And in the Caucasus refusing a gift can start a war. Name two republics there and they’ve probably fought each other. It’s where the world’s first Christian nation is located, and the first holocaust of the last century. Near the mountains is Kolmykia, the only Buddhist republic in Europe they say, where chess is taught as a school subject, but the rest of the countries and republics are divided between variants of Christianity or Islam, and often a mix, where traditions include bride kidnappings, when the woman is plucked off the street by a gentleman on a horse, or worse, and instantly is therefore married to him, or these days bundled into a black Mercedes.
The have-nots are permanently humiliated, and sometimes disgruntled. They are the weak ones found in every society, the good-for-very-little who want an easy path to the top, but their society has a role for them too, and they are the ones who carry out the honour killings deemed necessary for such a culture to flourish, or are victims of blood feuds lasting hundreds of years, where revenge killing after revenge killing continues between two clans, families, groups or tribes.
The two flakes who carried out the bombings in Boston were not representative of their culture. They scraped the worst of it into their souls, as young as they were, when they left the area, from Dagestan, a shockingly beautiful country, and found themselves in USA, which as every immigrant knows, is like every other country, no land of special opportunity, just a country where if you learn the culture and work hard, and smart, you can do quite well. For two men who are used to a community-based structure, where the so-called honour of the clan, or family is everything, the level of individualism in Western countries can be daunting -individualism; not especially freedom, which is often less in our societies with well-established rules. However, these two had more than enough time and support to adapt.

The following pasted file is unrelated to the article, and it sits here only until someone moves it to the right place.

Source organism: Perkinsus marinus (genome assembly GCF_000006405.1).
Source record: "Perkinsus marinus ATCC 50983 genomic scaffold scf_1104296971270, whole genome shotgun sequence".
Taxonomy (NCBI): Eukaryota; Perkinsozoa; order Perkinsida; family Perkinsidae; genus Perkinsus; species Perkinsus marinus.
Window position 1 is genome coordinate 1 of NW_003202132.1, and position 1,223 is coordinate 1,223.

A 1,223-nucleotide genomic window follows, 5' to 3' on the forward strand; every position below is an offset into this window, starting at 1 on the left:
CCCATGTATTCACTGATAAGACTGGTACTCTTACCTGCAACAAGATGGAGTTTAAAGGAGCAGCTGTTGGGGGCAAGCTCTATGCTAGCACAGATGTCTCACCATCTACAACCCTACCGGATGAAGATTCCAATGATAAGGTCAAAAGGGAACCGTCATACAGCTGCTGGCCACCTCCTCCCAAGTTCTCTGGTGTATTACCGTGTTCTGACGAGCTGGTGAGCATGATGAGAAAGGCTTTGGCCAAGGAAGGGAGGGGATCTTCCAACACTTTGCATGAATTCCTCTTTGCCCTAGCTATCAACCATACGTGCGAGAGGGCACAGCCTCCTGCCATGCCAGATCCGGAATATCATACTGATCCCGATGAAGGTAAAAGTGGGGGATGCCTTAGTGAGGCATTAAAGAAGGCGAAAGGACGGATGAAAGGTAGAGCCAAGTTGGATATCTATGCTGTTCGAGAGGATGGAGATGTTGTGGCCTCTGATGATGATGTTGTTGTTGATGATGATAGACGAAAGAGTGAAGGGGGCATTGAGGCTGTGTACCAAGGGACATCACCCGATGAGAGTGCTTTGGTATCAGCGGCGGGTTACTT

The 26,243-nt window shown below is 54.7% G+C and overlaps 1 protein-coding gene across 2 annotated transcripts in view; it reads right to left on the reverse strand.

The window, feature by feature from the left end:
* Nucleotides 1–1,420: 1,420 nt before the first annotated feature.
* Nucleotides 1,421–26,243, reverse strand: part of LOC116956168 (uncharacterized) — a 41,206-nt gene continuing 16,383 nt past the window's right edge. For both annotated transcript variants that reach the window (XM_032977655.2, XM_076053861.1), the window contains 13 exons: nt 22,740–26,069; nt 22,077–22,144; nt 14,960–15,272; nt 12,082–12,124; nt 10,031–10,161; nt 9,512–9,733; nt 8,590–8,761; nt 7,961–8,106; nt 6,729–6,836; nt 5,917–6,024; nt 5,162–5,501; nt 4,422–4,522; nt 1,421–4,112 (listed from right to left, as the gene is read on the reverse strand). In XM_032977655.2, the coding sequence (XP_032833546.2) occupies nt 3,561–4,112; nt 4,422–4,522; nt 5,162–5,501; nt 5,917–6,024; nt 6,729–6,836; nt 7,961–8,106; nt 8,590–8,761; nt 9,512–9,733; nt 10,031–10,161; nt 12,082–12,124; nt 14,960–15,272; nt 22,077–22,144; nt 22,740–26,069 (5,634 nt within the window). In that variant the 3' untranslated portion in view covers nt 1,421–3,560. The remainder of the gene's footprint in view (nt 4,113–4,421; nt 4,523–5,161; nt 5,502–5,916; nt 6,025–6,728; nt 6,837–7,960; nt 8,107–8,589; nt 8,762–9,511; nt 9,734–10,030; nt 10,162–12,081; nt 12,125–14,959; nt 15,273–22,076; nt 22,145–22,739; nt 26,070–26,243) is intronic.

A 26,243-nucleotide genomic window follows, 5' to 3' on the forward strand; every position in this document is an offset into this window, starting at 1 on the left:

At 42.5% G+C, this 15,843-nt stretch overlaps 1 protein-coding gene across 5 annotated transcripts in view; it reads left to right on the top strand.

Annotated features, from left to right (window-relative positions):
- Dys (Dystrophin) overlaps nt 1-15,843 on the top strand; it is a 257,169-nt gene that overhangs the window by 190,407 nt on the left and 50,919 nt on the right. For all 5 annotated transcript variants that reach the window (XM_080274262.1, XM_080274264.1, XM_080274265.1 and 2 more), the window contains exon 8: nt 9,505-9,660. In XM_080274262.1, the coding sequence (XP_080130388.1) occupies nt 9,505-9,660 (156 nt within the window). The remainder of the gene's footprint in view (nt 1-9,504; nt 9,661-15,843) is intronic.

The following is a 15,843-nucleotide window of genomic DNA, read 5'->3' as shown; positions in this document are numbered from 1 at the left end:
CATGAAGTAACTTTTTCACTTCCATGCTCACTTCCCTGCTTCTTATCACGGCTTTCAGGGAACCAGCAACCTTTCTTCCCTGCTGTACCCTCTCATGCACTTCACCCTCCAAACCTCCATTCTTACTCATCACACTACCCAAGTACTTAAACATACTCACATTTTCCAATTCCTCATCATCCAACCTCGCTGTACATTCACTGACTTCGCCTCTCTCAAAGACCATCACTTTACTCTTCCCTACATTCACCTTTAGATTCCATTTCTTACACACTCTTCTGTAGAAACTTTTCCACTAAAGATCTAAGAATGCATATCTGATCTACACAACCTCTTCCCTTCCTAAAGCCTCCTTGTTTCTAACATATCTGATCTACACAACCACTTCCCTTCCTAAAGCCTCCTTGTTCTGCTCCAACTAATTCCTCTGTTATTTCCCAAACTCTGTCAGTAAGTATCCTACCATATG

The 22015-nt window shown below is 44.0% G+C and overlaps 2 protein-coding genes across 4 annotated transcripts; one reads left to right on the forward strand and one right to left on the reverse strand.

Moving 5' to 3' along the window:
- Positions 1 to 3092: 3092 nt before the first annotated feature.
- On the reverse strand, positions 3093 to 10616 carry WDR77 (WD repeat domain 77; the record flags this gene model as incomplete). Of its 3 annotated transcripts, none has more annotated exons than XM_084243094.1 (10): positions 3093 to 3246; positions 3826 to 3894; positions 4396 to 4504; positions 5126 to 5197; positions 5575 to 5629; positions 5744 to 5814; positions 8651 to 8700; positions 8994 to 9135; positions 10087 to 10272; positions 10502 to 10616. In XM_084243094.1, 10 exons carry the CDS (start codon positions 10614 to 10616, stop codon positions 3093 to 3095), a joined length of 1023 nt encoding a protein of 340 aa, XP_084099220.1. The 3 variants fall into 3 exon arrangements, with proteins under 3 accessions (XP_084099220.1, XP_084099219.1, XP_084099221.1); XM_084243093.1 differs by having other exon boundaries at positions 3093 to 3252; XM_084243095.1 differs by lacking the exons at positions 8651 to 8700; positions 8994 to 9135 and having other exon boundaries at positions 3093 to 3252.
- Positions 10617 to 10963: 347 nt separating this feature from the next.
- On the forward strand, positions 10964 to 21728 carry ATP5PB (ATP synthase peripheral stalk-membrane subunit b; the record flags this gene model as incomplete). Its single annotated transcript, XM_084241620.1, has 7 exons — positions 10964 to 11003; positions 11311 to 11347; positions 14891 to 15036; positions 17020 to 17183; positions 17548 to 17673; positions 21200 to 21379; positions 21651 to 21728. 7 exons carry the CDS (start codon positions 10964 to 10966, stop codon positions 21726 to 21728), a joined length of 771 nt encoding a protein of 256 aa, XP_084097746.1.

Almost. Somewhere down the line they flipped. We will only know in bits and pieces, because the younger brother now in captivity will lie his way round and round in circles, and our dangerously limited and underinformed press will simplify each lie for our conditioned minds. Osama Bin Laden’s name will come back, and all kinds of nationalism, disguised as Islamic thought will dribble to our ears. He will say what he thinks is the best thing to say, then change it. Meanwhile, the president of Grozny football club, who may also be president of Chechnya, may deem the pair have insulted their homeland, and politely order his men to accordingly knock-off a couple of of men who are of the same family as the brothers – that is why their uncle made it perfectly clear how bad the two bombers were and how much he, and the Chechyan community felt shamed by them. Wise move.
Did the two brothers act totally alone? It is almost inconceivable they did, coming from the communitarian society they do, but they may have decided to try to impress, or worse. Their tweets are indicative of some twisted attachment to Chechnya: “a Dagestani, Ingush and Chechen are travelling in a car“, the younger one tweeted hours before the bombing, “which one is driving? The policeman,” and “stay safe,” he tweeted, after the bombing. Did the older brother really think his version of religion told him to destroy with a pressure-cooker bomb in a nasty, inefficient attack, or was this part of a greater revenge for a slight that may not have happened to him personally? As someone who had been arrested for violence against his girlfriend 5 years before, he was clearly not averse to trouble. But did they make their own decisions?
It is up to you and I to decipher the lies the younger brother will tell for years. I have, of course, refrained from writing their names. No need. No glory.